Plan B for Penn Station Expansion?

Could Penn Station finally get a grand new entrance on Eighth Avenue? In December 2015, Charles V. Bagli reported in the New York Times that New York Governor Andrew Cuomo was considering ways to jumpstart the long-running project to overhaul Penn Station.

Perhaps with an eye toward an announcement at the governor’s State of the State speech in January, state officials are considering a Plan B, including reviving the idea of moving the 5,600-seat theater beneath Madison Square Garden…That would allow for an expansion of Penn Station and new entrances on Eighth Avenue.

On January 6, 2016, Cuomo announced the project, dubbed the Empire Station Complex, as part of his 2016 agenda. Continues…

Will the Maryland Purple Line Appear on the Washington DC Metrorail Map?

New York & New Jersey Subway Map shows how we can give people a comprehensive view of transit options in the NYC region. In the Washington DC metro area, a similar issue will soon be under consideration: whether to include the Maryland Purple Line on the Washington DC Metrorail Map. The Maryland Purple Line is a proposed 16-mile light rail line that would link Bethesda and New Carrolton, with connections to the Washington DC Metrorail Red, Green, and Orange lines.

As the line moves closer to construction, Greater Greater Washington contributor Peter Dovak asks Will the Purple Line appear on the Metro map? Continues…

Transit Hubs: Catalysts for the Urban Economy

Transit hubs in the New York area have long been catalysts for the growth of their surrounding neighborhoods, and the shared economy of the NY & NJ urban core. Five terminals were constructed along the New Jersey shore of the Hudson River during the rail boom of the late 19th Century: Weehawken Terminal, Hoboken Terminal, Pavonia Terminal, Exchange Place, and Communipaw Terminal.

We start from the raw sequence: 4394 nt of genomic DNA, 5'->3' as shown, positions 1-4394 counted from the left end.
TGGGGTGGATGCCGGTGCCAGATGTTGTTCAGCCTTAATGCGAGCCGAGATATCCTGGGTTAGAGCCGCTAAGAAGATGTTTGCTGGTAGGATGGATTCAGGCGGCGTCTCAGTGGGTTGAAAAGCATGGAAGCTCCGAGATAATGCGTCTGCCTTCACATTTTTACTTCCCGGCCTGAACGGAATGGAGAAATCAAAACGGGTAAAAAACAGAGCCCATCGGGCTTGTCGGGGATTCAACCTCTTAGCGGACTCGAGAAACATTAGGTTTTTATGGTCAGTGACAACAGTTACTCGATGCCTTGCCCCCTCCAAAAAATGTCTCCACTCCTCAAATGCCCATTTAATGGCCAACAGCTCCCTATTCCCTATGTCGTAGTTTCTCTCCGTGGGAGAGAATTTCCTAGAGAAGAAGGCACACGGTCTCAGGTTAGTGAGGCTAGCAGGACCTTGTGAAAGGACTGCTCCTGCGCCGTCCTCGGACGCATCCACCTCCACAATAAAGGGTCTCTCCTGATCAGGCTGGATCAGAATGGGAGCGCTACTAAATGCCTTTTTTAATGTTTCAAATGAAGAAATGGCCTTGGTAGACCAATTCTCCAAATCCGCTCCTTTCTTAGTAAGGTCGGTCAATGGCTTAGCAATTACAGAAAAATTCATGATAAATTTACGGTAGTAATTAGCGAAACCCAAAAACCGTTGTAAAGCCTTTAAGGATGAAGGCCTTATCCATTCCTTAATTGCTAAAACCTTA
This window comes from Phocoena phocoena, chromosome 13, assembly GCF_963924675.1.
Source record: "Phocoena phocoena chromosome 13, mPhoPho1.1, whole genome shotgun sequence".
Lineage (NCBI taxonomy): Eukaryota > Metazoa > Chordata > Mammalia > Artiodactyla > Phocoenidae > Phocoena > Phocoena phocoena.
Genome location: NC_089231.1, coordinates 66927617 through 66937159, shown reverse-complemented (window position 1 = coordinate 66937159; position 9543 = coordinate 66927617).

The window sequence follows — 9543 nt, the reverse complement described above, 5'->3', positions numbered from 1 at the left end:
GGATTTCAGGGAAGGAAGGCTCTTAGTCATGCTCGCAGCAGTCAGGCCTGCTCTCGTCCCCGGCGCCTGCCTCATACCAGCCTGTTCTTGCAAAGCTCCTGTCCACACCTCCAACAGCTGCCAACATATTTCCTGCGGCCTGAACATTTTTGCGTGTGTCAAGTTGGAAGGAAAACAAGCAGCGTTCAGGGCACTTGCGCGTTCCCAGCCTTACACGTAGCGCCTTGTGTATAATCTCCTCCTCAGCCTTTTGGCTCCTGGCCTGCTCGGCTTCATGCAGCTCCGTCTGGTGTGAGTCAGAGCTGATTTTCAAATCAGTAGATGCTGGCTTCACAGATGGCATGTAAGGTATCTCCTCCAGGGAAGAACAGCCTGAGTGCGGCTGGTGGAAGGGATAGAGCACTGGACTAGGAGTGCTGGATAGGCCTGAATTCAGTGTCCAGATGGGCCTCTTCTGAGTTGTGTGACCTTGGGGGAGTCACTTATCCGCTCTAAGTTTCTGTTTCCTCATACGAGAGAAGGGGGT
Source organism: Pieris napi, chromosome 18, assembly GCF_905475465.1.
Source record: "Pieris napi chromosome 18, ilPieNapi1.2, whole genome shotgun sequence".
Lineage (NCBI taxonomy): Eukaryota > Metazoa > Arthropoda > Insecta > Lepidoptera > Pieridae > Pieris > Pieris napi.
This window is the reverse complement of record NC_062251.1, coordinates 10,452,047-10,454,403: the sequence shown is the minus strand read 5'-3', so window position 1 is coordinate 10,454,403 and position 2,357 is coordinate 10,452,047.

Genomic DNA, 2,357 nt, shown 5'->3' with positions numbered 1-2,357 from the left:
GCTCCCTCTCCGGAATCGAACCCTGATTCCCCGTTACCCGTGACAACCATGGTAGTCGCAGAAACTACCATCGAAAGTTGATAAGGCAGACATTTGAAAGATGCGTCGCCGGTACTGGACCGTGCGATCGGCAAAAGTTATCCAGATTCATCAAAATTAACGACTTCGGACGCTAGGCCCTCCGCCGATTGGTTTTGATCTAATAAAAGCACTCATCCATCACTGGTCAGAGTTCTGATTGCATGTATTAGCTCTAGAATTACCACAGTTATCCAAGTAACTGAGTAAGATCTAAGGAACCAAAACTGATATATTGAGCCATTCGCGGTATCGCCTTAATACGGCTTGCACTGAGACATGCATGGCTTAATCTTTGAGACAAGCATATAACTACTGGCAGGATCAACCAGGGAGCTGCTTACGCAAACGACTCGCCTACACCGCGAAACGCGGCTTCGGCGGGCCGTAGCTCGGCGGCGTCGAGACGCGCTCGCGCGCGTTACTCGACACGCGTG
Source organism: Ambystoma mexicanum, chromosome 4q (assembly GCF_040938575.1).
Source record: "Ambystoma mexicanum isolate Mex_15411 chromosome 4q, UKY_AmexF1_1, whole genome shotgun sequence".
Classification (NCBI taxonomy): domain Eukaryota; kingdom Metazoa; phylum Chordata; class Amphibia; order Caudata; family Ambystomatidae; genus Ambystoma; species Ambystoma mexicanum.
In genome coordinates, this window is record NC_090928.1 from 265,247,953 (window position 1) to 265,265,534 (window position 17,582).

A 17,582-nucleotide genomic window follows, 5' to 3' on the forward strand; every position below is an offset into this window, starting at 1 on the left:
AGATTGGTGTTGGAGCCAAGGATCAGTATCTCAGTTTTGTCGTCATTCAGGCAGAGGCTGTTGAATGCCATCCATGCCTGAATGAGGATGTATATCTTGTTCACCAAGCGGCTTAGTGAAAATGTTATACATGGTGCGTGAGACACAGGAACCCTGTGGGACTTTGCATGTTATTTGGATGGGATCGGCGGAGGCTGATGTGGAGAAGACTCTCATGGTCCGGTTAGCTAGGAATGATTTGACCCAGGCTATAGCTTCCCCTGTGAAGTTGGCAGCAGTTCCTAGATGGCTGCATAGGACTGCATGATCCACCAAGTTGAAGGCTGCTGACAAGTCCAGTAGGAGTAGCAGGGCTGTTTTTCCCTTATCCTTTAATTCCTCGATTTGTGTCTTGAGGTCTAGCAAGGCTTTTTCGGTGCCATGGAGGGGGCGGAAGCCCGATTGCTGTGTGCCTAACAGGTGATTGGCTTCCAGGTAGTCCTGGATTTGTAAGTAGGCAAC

West Shore Railroad Terminal, Weehawken, NJ. c. 1911

West Shore Railroad Terminal, Weehawken, NJ. c. 1911

On the New York side, Erastus Corning’s New York Central Railroad built Grand Central Station, the precursor to the Grand Central Terminal that stands as a landmark today. By 1910, Pennsylvania Station became the seventh major passenger rail station serving New York City and its urban surroundings. Continues…

Philadelphia’s Transit Map, Managed by SEPTA, Includes PATCO Speedline to NJ

When public transit agencies collaborate and build maps that display each other’s services, riders benefit. For example, the Philadelphia Rail Transit Map shows rapid transit services provided by two agencies: Southeastern Pennsylvania Transportation Authority (SEPTA), which operates most lines, and Delaware River Port Authority, which operates the PATCO Line connecting Philadelphia with Camden and several other points in New Jersey. The SEPTA map key includes the disclaimer “not a SEPTA service” next to the PATCO Line, but represents the line using a visual style consistent with all other rapid transit lines in Philadelphia.

Closeup: PATCO Speedline on SEPTA Rail Transit Map

« Previous PageNext Page »